I was working at a historical telegraph station in Alice Springs, Australia, selling souvenirs and passes to the station, and my Canadian accent was a good conversation starter with the tourists who came through. When I told one lady I was from Canada, she wanted to know where in Canada. I mentioned the city and she got excited, saying she was from a small town near there – in fact, the same small town that I grew up in. We couldn’t believe that we were standing halfway around the world talking to someone from “home.” Sure, our “small town” has 10,000 people and we’d never met each other before, but we had that connection and the world felt a bit smaller.
It was a small thing, just a coincidence. But at a time when I was lonely and feeling far away from friends and family, that brief encounter made my day. I smiled whenever I thought about the lady from my hometown. I never saw her again, and maybe she doesn’t even remember the Canadian girl working at the tourist shop. But we never know how we affect the people around us.
I think about that once in a while – all the coincidences, brief encounters, connections that we take for granted. Janny was talking about this on her blog, wondering why she writes and sings when nobody seems to care. Many responded to her post to say that we never know who we touch. We don’t see the difference that we make in other people’s lives. Particularly as writers, when we throw something out in a book, a magazine, a blog, and never know how people respond to it. It may feel like nobody is reading it, when really it has made someone’s day.
As a writer, I’m interested in stories, and as I think about Holy Week, I wonder about the stories around those events. I think about all the random coincidences and chance encounters that could have happened. The Bible only tells us about a few of the people that Jesus met and touched – some blindmen, a few lepers, Lazarus, etc. What about all the people not mentioned? What about the people who didn’t meet Him directly?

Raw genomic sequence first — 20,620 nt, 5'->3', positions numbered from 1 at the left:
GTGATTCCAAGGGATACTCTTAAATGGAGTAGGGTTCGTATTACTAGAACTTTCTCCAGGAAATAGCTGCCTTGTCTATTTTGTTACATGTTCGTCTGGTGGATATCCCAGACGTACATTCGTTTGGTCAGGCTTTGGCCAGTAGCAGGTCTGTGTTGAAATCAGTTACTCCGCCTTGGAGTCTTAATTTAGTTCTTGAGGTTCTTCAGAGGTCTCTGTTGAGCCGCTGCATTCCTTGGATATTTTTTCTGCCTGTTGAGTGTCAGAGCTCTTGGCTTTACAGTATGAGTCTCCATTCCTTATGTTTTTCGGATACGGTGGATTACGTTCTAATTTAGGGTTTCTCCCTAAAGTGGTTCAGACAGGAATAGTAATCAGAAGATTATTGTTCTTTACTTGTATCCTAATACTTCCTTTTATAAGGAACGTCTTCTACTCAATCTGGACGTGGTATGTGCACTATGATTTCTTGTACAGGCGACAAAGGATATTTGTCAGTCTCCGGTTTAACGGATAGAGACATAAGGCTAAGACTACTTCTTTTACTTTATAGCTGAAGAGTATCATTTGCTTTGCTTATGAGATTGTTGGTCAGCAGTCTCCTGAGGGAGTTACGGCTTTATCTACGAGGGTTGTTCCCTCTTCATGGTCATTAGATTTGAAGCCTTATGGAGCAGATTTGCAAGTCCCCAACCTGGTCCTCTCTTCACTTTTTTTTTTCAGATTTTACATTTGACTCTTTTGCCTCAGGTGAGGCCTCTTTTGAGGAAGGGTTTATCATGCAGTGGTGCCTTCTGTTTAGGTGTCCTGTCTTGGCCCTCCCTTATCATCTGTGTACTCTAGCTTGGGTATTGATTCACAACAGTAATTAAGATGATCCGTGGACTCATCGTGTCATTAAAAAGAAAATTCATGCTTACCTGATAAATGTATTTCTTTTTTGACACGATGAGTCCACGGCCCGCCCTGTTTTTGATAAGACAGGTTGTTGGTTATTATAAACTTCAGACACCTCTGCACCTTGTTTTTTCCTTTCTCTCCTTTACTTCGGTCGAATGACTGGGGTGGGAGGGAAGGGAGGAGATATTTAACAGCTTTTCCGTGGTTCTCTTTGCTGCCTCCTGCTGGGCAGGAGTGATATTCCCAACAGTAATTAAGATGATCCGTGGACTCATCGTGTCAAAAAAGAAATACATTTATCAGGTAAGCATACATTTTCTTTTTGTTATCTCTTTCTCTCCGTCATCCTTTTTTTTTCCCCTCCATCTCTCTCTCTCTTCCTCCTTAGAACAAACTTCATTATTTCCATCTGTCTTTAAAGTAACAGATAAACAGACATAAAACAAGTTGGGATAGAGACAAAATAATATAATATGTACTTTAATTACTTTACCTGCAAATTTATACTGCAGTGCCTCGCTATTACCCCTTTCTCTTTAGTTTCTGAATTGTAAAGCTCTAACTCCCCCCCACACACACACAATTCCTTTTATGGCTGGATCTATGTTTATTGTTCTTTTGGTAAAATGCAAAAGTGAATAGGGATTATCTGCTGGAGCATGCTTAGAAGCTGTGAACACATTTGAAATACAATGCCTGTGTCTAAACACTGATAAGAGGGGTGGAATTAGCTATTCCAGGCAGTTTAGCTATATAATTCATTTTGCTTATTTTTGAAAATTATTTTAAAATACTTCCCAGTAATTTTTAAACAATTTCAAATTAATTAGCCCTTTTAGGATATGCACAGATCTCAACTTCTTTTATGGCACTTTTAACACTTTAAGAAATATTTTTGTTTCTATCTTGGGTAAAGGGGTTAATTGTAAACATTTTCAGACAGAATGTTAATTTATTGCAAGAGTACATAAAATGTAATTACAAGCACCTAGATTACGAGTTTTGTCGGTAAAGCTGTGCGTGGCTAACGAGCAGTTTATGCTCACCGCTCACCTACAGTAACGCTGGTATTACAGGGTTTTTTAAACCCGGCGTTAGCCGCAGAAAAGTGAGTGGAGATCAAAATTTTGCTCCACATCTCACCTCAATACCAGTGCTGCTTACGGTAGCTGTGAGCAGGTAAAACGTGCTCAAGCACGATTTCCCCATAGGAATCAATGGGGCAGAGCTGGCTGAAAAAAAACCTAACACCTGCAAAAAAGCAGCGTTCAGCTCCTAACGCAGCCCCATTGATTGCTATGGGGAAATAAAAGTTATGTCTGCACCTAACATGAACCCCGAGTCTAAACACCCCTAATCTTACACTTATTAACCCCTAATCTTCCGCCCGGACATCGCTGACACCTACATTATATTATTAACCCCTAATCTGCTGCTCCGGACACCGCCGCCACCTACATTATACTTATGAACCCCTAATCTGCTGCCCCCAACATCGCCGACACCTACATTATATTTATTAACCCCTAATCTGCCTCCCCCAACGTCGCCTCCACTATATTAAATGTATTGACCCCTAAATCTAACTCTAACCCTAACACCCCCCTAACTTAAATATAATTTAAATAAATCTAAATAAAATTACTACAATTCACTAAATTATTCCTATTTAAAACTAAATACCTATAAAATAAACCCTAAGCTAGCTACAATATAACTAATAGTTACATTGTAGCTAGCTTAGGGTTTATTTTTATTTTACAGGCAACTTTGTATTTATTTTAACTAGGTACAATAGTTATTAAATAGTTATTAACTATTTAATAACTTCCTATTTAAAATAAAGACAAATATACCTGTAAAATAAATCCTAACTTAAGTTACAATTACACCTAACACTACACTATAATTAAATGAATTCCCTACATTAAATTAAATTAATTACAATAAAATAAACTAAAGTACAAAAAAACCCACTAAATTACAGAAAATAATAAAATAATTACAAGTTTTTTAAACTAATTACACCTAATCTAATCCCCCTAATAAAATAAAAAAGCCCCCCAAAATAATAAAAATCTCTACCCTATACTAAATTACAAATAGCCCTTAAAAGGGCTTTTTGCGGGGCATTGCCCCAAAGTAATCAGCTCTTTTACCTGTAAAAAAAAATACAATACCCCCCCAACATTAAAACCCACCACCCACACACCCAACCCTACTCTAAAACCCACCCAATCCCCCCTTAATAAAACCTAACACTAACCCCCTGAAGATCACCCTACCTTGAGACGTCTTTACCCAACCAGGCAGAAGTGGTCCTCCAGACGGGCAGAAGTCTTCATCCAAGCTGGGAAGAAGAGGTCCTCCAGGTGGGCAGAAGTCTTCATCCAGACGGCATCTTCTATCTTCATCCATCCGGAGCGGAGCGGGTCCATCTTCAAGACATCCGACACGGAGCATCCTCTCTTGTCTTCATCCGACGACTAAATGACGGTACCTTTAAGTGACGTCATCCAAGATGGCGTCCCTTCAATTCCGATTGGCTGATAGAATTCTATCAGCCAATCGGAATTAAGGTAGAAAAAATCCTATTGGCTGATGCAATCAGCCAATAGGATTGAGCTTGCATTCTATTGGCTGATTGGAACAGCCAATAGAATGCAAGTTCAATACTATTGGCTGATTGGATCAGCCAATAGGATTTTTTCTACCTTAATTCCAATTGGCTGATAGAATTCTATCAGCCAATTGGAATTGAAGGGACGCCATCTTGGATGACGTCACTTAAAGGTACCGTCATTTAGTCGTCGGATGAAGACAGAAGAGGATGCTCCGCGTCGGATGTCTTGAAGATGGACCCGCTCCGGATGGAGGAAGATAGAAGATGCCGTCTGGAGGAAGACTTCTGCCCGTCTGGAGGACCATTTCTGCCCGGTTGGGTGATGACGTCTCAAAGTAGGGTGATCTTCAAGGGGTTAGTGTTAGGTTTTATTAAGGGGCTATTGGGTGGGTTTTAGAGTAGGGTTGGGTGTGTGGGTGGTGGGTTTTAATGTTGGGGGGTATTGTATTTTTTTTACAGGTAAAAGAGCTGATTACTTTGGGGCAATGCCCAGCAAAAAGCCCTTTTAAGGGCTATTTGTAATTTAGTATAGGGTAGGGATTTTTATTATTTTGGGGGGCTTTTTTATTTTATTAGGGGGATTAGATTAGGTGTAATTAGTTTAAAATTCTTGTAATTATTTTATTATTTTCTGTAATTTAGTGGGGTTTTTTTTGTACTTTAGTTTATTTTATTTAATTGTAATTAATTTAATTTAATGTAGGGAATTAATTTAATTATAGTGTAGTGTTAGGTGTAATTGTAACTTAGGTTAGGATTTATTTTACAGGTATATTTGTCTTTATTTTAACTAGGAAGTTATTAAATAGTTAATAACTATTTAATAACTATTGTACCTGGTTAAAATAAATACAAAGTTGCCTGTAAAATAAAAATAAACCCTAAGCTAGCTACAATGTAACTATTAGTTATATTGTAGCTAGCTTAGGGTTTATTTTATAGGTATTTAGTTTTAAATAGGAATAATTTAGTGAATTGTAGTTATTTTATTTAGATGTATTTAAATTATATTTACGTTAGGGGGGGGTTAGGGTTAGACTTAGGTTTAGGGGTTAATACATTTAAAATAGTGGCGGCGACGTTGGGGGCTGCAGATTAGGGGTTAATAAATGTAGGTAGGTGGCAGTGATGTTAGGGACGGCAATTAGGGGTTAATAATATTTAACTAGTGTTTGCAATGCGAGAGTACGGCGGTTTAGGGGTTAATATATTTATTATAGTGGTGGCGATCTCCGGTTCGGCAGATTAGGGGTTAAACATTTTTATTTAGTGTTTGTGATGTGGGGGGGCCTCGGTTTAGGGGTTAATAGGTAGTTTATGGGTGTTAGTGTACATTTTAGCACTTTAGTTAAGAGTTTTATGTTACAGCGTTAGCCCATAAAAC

I wonder about those who stood in the crowd on Palm Sunday, screaming “hosannas” because everyone else was, hoping for a coming Messiah, seeing a Man passing on a donkey… how did they react? Did they go on with their daily duties or did something change for them? I wonder about the people who saw Him teaching in the temple during the week. Did they think He was just another rabbi, and go on with their duties, or did they stop to listen to a few words, to think a bit more? I wonder about the normal citizens of Jerusalem who saw three criminals dragged out to be crucified. Did they judge the criminals for their crimes, or did they notice anything different about the One crucified in the middle?
There were millions of people in Jerusalem at that time. Jesus couldn’t touch them all. But I wonder how many little encounters – the kind we almost take for granted – made a difference in somebody’s life. Not the big, grand, raised-from-the-dead type of encounters that we all want to see. But the little things. The way He looked at someone as He passed. A few words He said as He taught. Something they heard from their neighbor about Him. Did that change a life too?